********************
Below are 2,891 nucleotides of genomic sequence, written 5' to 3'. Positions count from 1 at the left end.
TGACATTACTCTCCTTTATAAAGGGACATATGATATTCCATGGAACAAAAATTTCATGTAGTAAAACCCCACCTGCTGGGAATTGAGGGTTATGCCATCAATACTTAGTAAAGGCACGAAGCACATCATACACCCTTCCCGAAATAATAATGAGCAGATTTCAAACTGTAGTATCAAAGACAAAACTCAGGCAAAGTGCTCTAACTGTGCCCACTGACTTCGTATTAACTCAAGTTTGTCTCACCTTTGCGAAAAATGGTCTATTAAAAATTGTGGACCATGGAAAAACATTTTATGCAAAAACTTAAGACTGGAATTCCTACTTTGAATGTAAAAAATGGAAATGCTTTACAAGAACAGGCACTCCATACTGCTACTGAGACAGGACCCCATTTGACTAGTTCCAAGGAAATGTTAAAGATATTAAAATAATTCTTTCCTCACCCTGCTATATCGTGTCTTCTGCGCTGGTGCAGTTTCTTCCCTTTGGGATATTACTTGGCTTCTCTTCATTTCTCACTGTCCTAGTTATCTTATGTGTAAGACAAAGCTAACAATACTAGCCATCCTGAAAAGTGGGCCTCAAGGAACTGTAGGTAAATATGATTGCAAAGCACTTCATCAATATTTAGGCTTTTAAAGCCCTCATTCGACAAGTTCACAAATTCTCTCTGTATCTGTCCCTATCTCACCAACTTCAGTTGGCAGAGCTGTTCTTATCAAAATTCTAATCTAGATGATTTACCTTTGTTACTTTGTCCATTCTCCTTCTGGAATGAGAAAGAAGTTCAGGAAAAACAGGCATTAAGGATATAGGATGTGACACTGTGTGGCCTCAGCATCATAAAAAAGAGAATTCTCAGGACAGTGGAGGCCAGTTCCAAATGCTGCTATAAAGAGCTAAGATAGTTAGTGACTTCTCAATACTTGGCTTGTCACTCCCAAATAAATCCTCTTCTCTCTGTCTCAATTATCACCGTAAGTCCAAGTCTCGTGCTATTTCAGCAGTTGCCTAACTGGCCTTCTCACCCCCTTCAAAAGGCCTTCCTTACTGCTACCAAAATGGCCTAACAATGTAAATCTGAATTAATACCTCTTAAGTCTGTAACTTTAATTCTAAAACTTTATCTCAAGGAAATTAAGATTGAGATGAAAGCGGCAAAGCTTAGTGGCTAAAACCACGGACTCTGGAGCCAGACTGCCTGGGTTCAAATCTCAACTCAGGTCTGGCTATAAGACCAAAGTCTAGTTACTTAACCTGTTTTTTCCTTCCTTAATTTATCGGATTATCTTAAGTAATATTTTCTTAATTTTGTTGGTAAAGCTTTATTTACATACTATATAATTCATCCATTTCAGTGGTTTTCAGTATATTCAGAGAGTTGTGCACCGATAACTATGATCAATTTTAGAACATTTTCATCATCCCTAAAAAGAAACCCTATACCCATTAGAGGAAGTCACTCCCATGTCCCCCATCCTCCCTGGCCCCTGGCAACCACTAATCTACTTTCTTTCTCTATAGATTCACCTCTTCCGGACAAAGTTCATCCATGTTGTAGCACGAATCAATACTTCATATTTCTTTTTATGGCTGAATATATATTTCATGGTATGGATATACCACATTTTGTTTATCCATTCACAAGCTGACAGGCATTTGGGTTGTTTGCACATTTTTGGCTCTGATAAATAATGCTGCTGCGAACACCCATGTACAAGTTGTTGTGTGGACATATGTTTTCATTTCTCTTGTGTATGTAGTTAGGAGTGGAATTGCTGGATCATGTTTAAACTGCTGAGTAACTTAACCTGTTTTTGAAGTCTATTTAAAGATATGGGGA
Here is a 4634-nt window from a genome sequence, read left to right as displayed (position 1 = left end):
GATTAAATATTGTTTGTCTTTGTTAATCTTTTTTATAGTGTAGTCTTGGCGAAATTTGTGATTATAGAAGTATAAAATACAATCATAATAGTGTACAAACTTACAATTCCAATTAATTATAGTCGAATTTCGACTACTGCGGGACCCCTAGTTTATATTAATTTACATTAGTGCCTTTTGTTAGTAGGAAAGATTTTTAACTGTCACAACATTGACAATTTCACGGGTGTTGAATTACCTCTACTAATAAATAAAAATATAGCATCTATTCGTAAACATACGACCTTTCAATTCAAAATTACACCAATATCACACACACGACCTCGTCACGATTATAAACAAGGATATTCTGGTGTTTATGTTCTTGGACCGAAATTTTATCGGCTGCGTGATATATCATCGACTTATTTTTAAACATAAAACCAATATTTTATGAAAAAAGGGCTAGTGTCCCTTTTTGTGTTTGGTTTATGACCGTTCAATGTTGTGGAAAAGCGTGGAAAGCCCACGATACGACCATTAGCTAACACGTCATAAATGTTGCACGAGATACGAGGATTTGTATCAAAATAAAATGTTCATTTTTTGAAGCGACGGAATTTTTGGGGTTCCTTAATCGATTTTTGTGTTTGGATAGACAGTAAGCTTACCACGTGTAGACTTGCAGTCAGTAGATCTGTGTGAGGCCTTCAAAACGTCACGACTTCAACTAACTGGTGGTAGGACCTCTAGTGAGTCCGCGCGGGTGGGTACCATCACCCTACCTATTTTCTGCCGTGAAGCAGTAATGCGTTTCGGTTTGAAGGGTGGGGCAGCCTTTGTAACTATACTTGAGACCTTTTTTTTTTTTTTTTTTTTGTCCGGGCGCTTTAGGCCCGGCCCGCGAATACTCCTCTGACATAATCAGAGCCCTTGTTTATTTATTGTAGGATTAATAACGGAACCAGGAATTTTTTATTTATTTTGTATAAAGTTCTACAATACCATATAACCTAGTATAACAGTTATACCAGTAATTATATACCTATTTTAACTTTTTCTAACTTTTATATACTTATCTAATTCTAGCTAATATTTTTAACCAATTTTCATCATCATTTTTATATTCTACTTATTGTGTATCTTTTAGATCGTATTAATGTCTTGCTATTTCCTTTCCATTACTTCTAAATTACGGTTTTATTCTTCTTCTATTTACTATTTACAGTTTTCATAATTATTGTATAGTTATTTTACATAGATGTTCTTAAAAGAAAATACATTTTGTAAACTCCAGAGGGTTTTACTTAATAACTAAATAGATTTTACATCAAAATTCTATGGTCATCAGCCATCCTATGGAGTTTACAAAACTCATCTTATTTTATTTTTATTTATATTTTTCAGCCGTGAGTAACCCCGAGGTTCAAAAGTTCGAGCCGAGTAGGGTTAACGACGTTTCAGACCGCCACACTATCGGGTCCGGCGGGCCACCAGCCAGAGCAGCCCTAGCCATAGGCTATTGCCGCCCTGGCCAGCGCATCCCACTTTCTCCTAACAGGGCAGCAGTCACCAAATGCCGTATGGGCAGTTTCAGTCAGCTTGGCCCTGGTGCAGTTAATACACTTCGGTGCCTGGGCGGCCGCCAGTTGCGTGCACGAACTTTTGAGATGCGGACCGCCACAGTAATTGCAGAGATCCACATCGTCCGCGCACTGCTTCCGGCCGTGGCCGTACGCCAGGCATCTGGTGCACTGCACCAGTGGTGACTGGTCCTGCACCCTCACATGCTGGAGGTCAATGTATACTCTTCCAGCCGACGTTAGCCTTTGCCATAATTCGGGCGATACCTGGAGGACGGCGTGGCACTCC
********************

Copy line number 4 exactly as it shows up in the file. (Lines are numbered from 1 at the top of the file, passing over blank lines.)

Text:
GATTAAATATTGTTTGTCTTTGTTAATCTTTTTTATAGTGTAGTCTTGGCGAAATTTGTGATTATAGAAGTATAAAATACAATCATAATAGTGTACAAACTTACAATTCCAATTAATTATAGTCGAATTTCGACTACTGCGGGACCCCTAGTTTATATTAATTTACATTAGTGCCTTTTGTTAGTAGGAAAGATTTTTAACTGTCACAACATTGACAATTTCACGGGTGTTGAATTACCTCTACTAATAAATAAAAATATAGCATCTATTCGTAAACATACGACCTTTCAATTCAAAATTACACCAATATCACACACACGACCTCGTCACGATTATAAACAAGGATATTCTGGTGTTTATGTTCTTGGACCGAAATTTTATCGGCTGCGTGATATATCATCGACTTATTTTTAAACATAAAACCAATATTTTATGAAAAAAGGGCTAGTGTCCCTTTTTGTGTTTGGTTTATGACCGTTCAATGTTGTGGAAAAGCGTGGAAAGCCCACGATACGACCATTAGCTAACACGTCATAAATGTTGCACGAGATACGAGGATTTGTATCAAAATAAAATGTTCATTTTTTGAAGCGACGGAATTTTTGGGGTTCCTTAATCGATTTTTGTGTTTGGATAGACAGTAAGCTTACCACGTGTAGACTTGCAGTCAGTAGATCTGTGTGAGGCCTTCAAAACGTCACGACTTCAACTAACTGGTGGTAGGACCTCTAGTGAGTCCGCGCGGGTGGGTACCATCACCCTACCTATTTTCTGCCGTGAAGCAGTAATGCGTTTCGGTTTGAAGGGTGGGGCAGCCTTTGTAACTATACTTGAGACCTTTTTTTTTTTTTTTTTTTTGTCCGGGCGCTTTAGGCCCGGCCCGCGAATACTCCTCTGACATAATCAGAGCCCTTGTTTATTTATTGTAGGATTAATAACGGAACCAGGAATTTTTTATTTATTTTGTATAAAGTTCTACAATACCATATAACCTAGTATAACAGTTATACCAGTAATTATATACCTATTTTAACTTTTTCTAACTTTTATATACTTATCTAATTCTAGCTAATATTTTTAACCAATTTTCATCATCATTTTTATATTCTACTTATTGTGTATCTTTTAGATCGTATTAATGTCTTGCTATTTCCTTTCCATTACTTCTAAATTACGGTTTTATTCTTCTTCTATTTACTATTTACAGTTTTCATAATTATTGTATAGTTATTTTACATAGATGTTCTTAAAAGAAAATACATTTTGTAAACTCCAGAGGGTTTTACTTAATAACTAAATAGATTTTACATCAAAATTCTATGGTCATCAGCCATCCTATGGAGTTTACAAAACTCATCTTATTTTATTTTTATTTATATTTTTCAGCCGTGAGTAACCCCGAGGTTCAAAAGTTCGAGCCGAGTAGGGTTAACGACGTTTCAGACCGCCACACTATCGGGTCCGGCGGGCCACCAGCCAGAGCAGCCCTAGCCATAGGCTATTGCCGCCCTGGCCAGCGCATCCCACTTTCTCCTAACAGGGCAGCAGTCACCAAATGCCGTATGGGCAGTTTCAGTCAGCTTGGCCCTGGTGCAGTTAATACACTTCGGTGCCTGGGCGGCCGCCAGTTGCGTGCACGAACTTTTGAGATGCGGACCGCCACAGTAATTGCAGAGATCCACATCGTCCGCGCACTGCTTCCGGCCGTGGCCGTACGCCAGGCATCTGGTGCACTGCACCAGTGGTGACTGGTCCTGCACCCTCACATGCTGGAGGTCAATGTATACTCTTCCAGCCGACGTTAGCCTTTGCCATAATTCGGGCGATACCTGGAGGACGGCGTGGCACTCC